The Daily Tar Heel

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Monday February 6th

CVS Pharmacy opts to pursue a smaller facility

Vandalism at 201 N. Greensboro Street, the possible future home of CVS.
Buy Photos Vandalism at 201 N. Greensboro Street, the possible future home of CVS.

A controversial proposal to build a CVS Pharmacy in Carrboro will undergo drastic changes after the pharmacy opted to withdraw its rezoning request and pursue a smaller facility.

More than 60 Carrboro residents and business owners filled the Carrboro Board of Aldermen meeting Tuesday night to voice their opinions on the proposal during a planned public hearing.

The public hearing was postponed so the developer can draft a new conditional use permit application for the project, said Jason Barron, a partner for Morningstar Law Group, the firm representing CVS.

“We would like to be able to amend the existing application and come back before you in April with something that applies to the existing zoning and doesn’t need rezoning” Barron said.

Since the pharmacy’s new plans are smaller, the new conditional use permit would not require the site be rezoned — meaning that the aldermen would judge the application based solely on its compliance to regulations, and not what they consider the best interests of the town.

“The issue we are compelled by North Carolina law to consider is whether a drug store is appropriate land use,” said Carrboro Mayor Mark Chilton.

“The fact of whether it is CVS or Walgreens or Carrboro Family Pharmacy is not something we are empowered to consider.”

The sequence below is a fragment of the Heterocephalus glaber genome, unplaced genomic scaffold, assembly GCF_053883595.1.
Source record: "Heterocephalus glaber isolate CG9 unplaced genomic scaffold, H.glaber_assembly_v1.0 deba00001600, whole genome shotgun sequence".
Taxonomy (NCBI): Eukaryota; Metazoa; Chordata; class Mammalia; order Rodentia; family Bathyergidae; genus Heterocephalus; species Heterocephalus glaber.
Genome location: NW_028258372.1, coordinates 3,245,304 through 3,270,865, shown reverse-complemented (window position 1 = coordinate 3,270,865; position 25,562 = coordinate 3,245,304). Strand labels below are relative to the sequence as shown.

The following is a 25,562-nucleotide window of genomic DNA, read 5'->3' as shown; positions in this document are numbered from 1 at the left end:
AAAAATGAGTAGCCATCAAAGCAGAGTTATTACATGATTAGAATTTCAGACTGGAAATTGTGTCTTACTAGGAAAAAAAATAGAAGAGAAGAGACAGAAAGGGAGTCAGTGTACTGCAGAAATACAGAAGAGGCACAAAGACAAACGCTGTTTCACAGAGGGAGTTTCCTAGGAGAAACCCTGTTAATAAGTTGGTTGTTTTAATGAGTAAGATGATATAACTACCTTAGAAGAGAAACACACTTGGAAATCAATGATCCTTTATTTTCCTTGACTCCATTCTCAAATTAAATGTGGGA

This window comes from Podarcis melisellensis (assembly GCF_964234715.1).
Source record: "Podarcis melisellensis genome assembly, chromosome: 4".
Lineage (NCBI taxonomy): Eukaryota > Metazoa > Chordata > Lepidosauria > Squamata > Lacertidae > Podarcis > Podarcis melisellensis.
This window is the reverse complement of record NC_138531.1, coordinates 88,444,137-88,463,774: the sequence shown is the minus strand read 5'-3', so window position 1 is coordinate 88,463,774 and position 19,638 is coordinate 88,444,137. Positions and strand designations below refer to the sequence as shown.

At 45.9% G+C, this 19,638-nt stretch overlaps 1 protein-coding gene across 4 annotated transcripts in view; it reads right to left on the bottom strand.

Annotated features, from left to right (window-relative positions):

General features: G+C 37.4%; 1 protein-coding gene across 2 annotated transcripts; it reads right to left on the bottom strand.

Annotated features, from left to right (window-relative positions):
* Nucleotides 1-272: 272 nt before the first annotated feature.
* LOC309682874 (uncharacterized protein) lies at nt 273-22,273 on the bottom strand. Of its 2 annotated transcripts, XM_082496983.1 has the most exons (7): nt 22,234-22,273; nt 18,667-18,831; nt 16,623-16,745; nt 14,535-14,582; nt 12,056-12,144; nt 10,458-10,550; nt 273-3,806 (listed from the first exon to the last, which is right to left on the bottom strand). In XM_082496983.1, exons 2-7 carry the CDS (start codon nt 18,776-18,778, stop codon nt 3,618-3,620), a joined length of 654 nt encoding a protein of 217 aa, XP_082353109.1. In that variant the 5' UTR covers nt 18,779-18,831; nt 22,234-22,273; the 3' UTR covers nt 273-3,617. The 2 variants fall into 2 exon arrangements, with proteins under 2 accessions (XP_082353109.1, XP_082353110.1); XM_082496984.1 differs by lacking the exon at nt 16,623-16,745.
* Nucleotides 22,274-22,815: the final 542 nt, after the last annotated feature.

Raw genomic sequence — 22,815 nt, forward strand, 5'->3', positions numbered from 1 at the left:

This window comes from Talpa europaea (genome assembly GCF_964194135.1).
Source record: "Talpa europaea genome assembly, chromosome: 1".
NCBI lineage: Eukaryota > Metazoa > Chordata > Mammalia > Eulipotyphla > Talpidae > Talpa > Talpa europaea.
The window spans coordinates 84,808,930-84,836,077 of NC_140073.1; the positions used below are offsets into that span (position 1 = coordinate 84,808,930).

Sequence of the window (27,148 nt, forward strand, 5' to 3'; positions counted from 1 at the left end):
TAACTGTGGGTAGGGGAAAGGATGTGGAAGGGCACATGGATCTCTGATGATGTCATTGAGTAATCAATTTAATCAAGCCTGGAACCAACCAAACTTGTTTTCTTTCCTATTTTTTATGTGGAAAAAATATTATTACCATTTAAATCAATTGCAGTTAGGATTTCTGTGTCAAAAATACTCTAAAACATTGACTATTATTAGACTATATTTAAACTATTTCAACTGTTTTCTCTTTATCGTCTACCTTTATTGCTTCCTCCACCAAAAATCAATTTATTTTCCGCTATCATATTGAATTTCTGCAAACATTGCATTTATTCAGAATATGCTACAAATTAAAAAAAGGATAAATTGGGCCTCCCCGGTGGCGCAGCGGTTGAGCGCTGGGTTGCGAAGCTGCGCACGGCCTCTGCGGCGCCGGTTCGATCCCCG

The original proposal would have placed a CVS in the bottom floor of a two-story, 24,590 square foot development at its location at the corner of Greensboro and Weaver streets.

The proposal required rezoning approval and a conditional use permit from the town, and was met by opposition by both residents and some aldermen.

Last February, the site became the target of protesters, vandalism and guerrilla gardening.

Chilton and Alderman Sammy Slade said at the meeting that they felt that rezoning the site would not fit the location.

“I don’t think it is the best interests of our community to change the zoning on this block,” Chilton said.

Slade argued that altering the zoning for the block might detract from the surrounding historical community.

And for Carrboro residents who attended the meeting, the withdrawal of the rezoning request felt like a small victory.

Carrboro resident Daniel Amoni said he’s glad the town will review a proposal for a smaller CVS.

“I think we will have a smaller scale project, which is positive,” he said.

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